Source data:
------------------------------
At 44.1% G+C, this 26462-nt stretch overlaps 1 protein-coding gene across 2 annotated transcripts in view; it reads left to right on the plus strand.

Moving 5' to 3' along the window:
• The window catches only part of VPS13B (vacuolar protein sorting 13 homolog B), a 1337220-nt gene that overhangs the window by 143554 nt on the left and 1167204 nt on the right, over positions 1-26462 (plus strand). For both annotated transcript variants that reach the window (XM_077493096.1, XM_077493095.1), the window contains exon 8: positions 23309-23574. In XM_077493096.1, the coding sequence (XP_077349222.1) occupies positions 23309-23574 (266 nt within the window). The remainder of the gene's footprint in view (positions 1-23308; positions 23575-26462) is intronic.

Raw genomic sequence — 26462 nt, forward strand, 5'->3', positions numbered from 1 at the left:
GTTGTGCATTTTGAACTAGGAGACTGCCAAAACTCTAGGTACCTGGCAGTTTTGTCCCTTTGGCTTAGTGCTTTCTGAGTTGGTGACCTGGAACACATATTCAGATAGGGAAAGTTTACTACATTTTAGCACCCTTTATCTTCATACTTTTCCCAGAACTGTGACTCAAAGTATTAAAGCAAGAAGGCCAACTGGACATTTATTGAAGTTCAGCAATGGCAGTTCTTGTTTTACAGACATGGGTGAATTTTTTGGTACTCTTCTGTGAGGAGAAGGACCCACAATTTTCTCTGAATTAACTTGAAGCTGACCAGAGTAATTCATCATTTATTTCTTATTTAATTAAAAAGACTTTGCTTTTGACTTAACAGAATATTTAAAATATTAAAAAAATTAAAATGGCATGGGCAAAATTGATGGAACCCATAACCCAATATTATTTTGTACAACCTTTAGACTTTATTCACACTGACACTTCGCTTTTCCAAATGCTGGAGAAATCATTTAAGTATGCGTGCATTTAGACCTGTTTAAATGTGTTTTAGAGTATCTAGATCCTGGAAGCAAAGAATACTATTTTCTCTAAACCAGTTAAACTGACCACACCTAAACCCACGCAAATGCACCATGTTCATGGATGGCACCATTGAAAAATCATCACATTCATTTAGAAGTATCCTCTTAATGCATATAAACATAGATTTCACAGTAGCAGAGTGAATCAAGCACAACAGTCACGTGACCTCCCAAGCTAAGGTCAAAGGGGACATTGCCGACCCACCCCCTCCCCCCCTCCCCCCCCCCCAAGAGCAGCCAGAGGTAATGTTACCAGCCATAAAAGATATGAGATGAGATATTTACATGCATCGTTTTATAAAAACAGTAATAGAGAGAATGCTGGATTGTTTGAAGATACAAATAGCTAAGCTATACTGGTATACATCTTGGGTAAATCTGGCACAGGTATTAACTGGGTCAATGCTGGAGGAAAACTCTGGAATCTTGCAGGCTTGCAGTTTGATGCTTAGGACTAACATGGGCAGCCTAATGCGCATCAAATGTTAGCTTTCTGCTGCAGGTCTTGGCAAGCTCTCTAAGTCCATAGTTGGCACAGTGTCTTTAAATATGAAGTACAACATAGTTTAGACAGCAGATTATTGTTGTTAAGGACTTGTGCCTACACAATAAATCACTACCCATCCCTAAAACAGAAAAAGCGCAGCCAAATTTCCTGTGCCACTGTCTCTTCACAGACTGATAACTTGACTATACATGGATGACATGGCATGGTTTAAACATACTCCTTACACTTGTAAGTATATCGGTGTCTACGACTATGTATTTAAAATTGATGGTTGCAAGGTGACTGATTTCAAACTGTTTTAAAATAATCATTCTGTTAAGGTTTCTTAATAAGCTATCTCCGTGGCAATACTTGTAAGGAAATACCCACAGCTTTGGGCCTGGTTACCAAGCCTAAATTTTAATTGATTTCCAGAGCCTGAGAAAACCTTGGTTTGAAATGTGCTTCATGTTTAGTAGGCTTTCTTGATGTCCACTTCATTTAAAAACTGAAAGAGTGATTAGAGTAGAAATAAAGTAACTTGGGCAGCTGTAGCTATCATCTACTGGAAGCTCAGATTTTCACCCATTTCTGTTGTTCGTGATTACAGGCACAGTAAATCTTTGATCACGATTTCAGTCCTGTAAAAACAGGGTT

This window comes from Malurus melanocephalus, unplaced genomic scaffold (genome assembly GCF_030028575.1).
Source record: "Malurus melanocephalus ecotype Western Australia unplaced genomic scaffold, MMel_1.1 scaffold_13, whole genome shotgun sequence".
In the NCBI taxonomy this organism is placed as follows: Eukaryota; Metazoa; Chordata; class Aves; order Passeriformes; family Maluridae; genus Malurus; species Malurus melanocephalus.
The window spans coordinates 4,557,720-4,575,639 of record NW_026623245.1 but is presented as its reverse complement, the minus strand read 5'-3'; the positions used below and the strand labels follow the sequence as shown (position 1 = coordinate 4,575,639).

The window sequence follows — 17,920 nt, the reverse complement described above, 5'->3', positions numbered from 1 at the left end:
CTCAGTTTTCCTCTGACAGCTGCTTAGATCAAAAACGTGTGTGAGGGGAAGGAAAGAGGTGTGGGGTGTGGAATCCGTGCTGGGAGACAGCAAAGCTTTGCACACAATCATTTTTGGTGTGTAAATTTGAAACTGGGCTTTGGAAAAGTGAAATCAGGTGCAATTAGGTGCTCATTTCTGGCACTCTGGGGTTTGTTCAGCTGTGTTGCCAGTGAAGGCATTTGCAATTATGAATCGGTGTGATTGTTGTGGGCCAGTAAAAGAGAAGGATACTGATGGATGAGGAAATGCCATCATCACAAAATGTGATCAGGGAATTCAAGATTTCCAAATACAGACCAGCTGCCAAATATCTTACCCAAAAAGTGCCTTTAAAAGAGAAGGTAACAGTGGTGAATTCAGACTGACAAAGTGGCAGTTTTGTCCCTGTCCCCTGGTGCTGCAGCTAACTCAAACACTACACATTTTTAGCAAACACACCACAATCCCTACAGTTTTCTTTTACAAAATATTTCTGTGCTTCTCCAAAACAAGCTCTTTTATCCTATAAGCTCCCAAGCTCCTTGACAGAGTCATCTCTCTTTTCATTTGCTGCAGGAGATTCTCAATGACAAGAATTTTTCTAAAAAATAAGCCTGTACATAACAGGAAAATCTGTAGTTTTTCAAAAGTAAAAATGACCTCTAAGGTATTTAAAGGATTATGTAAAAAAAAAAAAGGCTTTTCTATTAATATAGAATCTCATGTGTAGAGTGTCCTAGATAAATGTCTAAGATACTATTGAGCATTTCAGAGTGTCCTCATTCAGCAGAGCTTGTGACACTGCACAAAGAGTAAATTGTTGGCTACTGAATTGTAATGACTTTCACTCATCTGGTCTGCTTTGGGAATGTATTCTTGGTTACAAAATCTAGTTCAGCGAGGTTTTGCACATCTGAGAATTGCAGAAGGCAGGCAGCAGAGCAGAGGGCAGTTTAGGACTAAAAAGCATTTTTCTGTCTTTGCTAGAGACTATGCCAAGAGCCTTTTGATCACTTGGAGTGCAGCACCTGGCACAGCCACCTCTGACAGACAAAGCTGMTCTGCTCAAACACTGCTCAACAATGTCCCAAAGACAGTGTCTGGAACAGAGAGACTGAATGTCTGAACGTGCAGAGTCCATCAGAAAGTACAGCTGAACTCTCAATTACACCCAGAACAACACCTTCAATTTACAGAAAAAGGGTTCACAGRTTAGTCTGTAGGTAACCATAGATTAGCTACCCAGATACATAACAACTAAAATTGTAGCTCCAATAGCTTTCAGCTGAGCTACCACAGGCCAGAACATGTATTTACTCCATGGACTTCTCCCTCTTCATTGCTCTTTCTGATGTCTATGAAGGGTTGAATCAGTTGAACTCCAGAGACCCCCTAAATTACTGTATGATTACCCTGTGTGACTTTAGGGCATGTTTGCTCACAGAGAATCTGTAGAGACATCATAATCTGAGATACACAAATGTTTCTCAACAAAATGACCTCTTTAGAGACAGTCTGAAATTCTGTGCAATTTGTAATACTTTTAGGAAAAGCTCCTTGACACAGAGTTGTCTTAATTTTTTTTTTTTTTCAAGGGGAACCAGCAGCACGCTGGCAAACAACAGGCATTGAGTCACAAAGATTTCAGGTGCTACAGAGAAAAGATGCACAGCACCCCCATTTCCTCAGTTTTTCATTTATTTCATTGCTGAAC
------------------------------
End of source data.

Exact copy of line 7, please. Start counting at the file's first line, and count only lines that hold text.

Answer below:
Source record: "Malurus melanocephalus ecotype Western Australia unplaced genomic scaffold, MMel_1.1 scaffold_13, whole genome shotgun sequence".